Thursday, February 28, 2013

March's Book

The Book for March is Destiny of the Republic: A Tale of Madness, Medicine and the Murder of a President by Candice Millard.

The next Greedy Reader meeting will be Tuesday, March 24.

From Library Journal - Millard (The River of Doubt: Theodore Roosevelt's Darkest Journey) presents a dual biography of the 20th U.S. President and his assassin. James A. Garfield and Charles Guiteau were both born into hardscrabble Midwestern circumstances. While Garfield made himself into a teacher, Union army general, congressman, and President, Guiteau, who was most likely insane, remained at the margins of life, convinced he was intended for greatness. When he failed to receive a position in Garfield's administration, he became convinced that God meant him to kill the President. At a railway station in the capital, Guiteau shot Garfield barely four months into his term. Garfield lingered through the summer of 1881, with the country hanging on the news of his condition. In September he died of infection, apparently due to inadequate medical care. Millard gives readers a sense of the political and social life of those times and provides more detail on Guiteau's life than is given in Ira Rutkow's James A. Garfield. The format is similar to that in The President and the Assassin, Scott Miller's book on President McKinley and Leon Czolgosz. VERDICT Recommended for presidential history buffs and students of Gilded Age America. [See Prepub Alert, 3/7/11.]—Stephen L. Hupp, West Virginia Univ. Lib., Parkersburg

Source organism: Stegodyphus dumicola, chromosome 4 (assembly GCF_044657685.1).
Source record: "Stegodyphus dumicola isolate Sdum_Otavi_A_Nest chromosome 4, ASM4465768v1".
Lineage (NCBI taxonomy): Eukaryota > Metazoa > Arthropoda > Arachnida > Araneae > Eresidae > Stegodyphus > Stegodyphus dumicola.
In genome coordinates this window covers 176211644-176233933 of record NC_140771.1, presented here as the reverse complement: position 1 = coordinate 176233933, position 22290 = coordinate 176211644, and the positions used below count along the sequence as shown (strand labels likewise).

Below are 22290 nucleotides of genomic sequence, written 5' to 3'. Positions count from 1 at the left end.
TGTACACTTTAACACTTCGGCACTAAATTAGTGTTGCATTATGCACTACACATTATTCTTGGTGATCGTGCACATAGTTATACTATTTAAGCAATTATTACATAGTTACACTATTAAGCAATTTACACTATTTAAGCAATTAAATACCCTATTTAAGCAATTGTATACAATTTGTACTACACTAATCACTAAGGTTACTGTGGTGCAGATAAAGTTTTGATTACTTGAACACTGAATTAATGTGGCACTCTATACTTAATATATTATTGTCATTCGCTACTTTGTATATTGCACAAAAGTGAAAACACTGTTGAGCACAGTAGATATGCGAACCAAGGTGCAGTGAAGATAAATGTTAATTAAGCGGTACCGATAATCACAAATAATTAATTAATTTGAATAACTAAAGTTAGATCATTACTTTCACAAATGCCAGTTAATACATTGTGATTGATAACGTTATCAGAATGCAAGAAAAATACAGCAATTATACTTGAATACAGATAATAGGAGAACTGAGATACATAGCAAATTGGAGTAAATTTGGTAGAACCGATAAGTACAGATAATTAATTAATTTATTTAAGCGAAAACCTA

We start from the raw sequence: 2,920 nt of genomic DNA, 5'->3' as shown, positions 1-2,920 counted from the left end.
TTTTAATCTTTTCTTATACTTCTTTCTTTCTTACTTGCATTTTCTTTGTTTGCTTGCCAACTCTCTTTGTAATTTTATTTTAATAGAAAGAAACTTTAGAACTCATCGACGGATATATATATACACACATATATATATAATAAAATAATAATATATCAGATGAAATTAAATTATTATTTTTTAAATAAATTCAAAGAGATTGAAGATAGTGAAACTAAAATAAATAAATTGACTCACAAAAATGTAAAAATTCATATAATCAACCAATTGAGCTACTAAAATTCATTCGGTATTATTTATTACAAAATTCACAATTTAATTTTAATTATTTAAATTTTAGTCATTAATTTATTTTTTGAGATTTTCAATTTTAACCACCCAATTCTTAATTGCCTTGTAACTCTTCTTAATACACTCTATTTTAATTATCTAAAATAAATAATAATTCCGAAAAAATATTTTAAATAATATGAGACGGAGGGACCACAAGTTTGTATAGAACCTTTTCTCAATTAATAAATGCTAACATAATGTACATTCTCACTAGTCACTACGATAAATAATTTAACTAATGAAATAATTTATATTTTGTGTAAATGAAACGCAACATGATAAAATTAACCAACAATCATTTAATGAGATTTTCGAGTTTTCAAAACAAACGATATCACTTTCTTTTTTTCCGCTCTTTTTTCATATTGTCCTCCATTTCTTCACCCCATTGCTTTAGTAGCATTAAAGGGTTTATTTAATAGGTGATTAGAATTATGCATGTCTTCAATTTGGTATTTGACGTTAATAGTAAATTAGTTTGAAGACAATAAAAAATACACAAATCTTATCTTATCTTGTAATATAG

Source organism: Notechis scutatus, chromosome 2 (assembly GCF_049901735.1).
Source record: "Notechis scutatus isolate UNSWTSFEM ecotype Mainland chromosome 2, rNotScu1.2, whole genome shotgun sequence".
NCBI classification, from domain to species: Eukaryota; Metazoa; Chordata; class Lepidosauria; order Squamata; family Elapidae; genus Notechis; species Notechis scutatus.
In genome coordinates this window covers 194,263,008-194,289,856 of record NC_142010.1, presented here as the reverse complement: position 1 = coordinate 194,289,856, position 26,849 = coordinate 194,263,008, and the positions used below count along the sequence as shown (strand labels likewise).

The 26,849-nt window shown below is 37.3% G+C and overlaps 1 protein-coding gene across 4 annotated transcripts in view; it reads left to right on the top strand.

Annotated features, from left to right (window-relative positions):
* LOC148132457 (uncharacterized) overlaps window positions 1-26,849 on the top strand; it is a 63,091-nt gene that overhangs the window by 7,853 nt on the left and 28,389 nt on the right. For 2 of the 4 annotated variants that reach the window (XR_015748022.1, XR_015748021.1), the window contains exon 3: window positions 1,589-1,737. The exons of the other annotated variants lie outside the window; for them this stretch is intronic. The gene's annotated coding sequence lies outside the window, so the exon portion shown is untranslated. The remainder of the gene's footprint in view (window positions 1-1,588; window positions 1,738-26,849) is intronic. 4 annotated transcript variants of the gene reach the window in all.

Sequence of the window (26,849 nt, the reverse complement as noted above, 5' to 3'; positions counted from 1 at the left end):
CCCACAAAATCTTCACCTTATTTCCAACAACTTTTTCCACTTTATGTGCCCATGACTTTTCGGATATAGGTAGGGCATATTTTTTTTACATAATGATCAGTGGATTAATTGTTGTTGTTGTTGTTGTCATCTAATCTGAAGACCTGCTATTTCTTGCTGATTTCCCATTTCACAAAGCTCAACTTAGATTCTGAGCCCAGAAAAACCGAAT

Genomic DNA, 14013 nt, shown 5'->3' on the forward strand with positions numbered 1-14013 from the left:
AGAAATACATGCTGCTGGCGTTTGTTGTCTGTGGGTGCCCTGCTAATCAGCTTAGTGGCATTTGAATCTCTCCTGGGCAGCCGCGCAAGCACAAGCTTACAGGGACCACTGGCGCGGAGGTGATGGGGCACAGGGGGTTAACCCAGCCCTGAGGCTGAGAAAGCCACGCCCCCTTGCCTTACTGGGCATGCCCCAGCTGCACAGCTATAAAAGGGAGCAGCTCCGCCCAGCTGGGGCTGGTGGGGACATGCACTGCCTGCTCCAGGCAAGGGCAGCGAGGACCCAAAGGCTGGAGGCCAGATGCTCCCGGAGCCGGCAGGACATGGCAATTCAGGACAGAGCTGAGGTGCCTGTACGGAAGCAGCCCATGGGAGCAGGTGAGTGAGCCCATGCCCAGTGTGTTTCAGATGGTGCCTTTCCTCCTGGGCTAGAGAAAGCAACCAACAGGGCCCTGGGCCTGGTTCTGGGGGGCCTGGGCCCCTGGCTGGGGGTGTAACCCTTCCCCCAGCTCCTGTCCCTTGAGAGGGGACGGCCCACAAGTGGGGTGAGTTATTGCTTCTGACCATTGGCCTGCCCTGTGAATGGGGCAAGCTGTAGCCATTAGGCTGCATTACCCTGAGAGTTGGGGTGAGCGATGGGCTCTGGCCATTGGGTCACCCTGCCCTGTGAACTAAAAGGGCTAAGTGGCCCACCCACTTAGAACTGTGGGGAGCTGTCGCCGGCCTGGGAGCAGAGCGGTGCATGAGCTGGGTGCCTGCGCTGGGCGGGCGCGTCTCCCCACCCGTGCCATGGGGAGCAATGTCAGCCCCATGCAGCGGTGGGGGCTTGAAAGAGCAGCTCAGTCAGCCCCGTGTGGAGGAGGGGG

Tuesday, February 5, 2013

February's Book

The Greedy Reader Selection for February is Cocktail Hour Under the Tree of Forgetfulness by Alexandra Fuller.

The next Greedy Reader Meeting will be Tuesday, February 26 @ 2:00 pm in room Y-233.

From Library Journal - If you loved Don't Let's Go to the Dogs Tonight—and I certainly did—you'll want to bury yourself in this sequel. Fuller here focuses more fully on her mother, Nicola, who was born on the Isle of Skye but raised in Kenya and was passionately devoted to family, land, and her belief in the goodness of animals. Then came both personal tragedy and continental upheaval, as Nicola and husband Tim found themselves constantly on the run with their old world collapsing and a new world looming. Now they've found some peace sitting under their Tree of Forgetfulness, a tradition taken from the locals, who gather under such a tree when disputes are to be settled. Everything that made Dogs wonderful reading seems to be here, too: the deep comprehension of sorrow, certainly, but also the dead-on portraits, leavening wit, and, finally, generosity. Get the reading group guide and go to town